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      Extrinsic Fluorescent Dyes as Tools for Protein Characterization


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          Noncovalent, extrinsic fluorescent dyes are applied in various fields of protein analysis, e.g. to characterize folding intermediates, measure surface hydrophobicity, and detect aggregation or fibrillation. The main underlying mechanisms, which explain the fluorescence properties of many extrinsic dyes, are solvent relaxation processes and (twisted) intramolecular charge transfer reactions, which are affected by the environment and by interactions of the dyes with proteins. In recent time, the use of extrinsic fluorescent dyes such as ANS, Bis-ANS, Nile Red, Thioflavin T and others has increased, because of their versatility, sensitivity and suitability for high-throughput screening. The intention of this review is to give an overview of available extrinsic dyes, explain their spectral properties, and show illustrative examples of their various applications in protein characterization.

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          The fluorescent toolbox for assessing protein location and function.

          Advances in molecular biology, organic chemistry, and materials science have recently created several new classes of fluorescent probes for imaging in cell biology. Here we review the characteristic benefits and limitations of fluorescent probes to study proteins. The focus is on protein detection in live versus fixed cells: determination of protein expression, localization, activity state, and the possibility for combination of fluorescent light microscopy with electron microscopy. Small organic fluorescent dyes, nanocrystals ("quantum dots"), autofluorescent proteins, small genetic encoded tags that can be complexed with fluorochromes, and combinations of these probes are highlighted.
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            Creating new fluorescent probes for cell biology.

            Fluorescent probes are one of the cornerstones of real-time imaging of live cells and a powerful tool for cell biologists. They provide high sensitivity and great versatility while minimally perturbing the cell under investigation. Genetically-encoded reporter constructs that are derived from fluorescent proteins are leading a revolution in the real-time visualization and tracking of various cellular events. Recent advances include the continued development of 'passive' markers for the measurement of biomolecule expression and localization in live cells, and 'active' indicators for monitoring more complex cellular processes such as small-molecule-messenger dynamics, enzyme activation and protein-protein interactions.
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              Effect of environmental factors on the kinetics of insulin fibril formation: elucidation of the molecular mechanism.

              In the search for the molecular mechanism of insulin fibrillation, the kinetics of insulin fibril formation were studied under different conditions using the fluorescent dye thioflavin T (ThT). The effect of insulin concentration, agitation, pH, ionic strength, anions, seeding, and addition of 1-anilinonaphthalene-8-sulfonic acid (ANS), urea, TMAO, sucrose, and ThT on the kinetics of fibrillation was investigated. The kinetics of the fibrillation process could be described by the lag time for formation of stable nuclei (nucleation) and the apparent rate constant for the growth of fibrils (elongation). The addition of seeds eliminated the lag phase. An increase in insulin concentration resulted in shorter lag times and faster growth of fibrils. Shorter lag times and faster growth of fibrils were seen at acidic pH versus neutral pH, whereas an increase in ionic strength resulted in shorter lag times and slower growth of fibrils. There was no clear correlation between the rate of fibril elongation and ionic strength. Agitation during fibril formation attenuated the effects of insulin concentration and ionic strength on both lag times and fibril growth. The addition of ANS increased the lag time and decreased the apparent growth rate for insulin fibril formation. The ANS-induced inhibition appears to reflect the formation of amorphous aggregates. The denaturant, urea, decreased the lag time, whereas the stabilizers, trimethylamine N-oxide dihydrate (TMAO) and sucrose, increased the lag times. The results indicated that both nucleation and fibril growth were controlled by hydrophobic and electrostatic interactions. A kinetic model, involving the association of monomeric partially folded intermediates, whose concentration is stimulated by the air-water interface, leading to formation of the critical nucleus and thence fibrils, is proposed.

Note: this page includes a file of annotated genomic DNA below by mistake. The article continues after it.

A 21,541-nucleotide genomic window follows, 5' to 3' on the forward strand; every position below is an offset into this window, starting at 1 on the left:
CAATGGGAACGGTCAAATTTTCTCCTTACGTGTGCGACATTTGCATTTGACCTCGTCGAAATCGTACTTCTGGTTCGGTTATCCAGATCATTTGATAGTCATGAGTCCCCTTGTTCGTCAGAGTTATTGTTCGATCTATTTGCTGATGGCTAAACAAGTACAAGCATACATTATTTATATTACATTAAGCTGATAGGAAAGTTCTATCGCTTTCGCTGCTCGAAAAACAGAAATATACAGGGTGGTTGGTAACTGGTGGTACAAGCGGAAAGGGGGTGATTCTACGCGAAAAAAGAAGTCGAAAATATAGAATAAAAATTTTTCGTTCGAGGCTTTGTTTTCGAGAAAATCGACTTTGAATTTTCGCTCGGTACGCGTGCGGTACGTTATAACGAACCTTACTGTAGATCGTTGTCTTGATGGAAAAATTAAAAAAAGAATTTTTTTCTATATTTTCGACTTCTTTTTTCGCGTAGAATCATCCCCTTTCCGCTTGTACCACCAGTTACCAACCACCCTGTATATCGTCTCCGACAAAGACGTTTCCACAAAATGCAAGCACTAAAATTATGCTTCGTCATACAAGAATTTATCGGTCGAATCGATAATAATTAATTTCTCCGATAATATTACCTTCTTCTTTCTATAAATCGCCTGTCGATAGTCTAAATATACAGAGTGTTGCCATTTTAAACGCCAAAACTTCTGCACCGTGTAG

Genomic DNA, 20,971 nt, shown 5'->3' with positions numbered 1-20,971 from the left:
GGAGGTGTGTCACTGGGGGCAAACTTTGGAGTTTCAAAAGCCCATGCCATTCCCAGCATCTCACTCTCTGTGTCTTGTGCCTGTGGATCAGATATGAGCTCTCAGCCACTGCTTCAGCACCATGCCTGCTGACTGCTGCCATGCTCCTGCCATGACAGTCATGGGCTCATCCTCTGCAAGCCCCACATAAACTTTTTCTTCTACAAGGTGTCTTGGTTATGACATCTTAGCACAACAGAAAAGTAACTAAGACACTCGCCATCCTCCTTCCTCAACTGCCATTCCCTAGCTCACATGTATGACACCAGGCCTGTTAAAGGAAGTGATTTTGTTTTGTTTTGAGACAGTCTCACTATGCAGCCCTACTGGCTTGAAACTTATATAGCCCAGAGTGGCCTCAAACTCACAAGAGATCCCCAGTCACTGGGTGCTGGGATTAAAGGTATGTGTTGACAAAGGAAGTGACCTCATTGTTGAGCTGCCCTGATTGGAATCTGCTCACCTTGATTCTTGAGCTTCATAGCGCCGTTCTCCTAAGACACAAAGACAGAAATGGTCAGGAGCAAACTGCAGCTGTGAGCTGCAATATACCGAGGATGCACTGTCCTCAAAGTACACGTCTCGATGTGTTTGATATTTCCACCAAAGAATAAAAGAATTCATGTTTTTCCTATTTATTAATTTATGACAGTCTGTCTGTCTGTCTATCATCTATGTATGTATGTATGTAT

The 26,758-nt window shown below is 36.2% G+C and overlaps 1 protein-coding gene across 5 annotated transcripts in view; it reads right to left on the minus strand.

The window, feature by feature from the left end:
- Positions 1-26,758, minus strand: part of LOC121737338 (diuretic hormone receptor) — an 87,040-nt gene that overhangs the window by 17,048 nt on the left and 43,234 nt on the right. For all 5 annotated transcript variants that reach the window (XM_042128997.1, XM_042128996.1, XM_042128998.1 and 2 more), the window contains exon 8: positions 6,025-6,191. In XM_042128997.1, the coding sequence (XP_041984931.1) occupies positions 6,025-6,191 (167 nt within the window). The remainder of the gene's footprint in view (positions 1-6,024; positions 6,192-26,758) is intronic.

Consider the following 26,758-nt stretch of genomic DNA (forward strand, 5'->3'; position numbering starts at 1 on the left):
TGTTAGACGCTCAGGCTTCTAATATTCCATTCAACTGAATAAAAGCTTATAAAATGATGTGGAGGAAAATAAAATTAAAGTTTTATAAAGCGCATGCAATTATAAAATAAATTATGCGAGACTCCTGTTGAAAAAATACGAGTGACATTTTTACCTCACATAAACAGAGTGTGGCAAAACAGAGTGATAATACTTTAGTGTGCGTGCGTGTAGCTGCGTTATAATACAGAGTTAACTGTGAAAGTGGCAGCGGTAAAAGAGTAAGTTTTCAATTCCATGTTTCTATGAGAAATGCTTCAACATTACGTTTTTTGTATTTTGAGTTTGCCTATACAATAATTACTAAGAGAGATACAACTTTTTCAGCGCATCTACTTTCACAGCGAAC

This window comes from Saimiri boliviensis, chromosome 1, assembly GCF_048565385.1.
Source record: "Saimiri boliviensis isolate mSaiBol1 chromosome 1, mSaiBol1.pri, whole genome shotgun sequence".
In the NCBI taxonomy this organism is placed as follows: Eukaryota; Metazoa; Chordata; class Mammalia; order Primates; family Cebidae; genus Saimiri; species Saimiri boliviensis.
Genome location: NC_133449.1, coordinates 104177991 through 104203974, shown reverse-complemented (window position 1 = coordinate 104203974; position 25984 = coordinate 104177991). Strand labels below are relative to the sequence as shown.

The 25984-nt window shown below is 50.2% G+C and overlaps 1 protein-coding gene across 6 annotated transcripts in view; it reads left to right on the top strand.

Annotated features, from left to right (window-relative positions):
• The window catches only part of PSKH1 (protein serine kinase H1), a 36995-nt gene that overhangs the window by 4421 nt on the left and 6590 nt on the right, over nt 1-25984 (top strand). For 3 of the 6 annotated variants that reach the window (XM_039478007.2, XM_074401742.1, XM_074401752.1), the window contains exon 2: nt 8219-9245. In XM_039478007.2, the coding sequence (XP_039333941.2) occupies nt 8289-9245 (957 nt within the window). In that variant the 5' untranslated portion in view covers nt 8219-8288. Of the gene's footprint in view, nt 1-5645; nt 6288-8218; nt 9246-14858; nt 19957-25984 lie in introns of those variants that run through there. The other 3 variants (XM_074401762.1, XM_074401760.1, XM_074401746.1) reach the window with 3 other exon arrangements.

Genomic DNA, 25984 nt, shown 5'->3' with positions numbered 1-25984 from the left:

Author and article information

                +31-71-5274314 , +31-71-5274565 , w.jiskoot@lacdr.leidenuniv.nl
                Pharm Res
                Pharmaceutical Research
                Springer US (Boston )
                3 January 2008
                July 2008
                : 25
                : 7
                : 1487-1499
                [1 ]Division of Drug Delivery Technology, Leiden/Amsterdam Center for Drug Research, Leiden University, P.O. Box 9502, 2300 RA Leiden, The Netherlands
                [2 ]Novartis Pharma AG, WSJ-316.4.14, CH-4056 Basel, Switzerland
                © The Author(s) 2007
                : 17 October 2007
                : 5 December 2007
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                © Springer Science+Business Media, LLC 2008

                Pharmacology & Pharmaceutical medicine
                fluorescence spectroscopy,protein folding,extrinsic fluorescent dyes,protein aggregation,protein characterization


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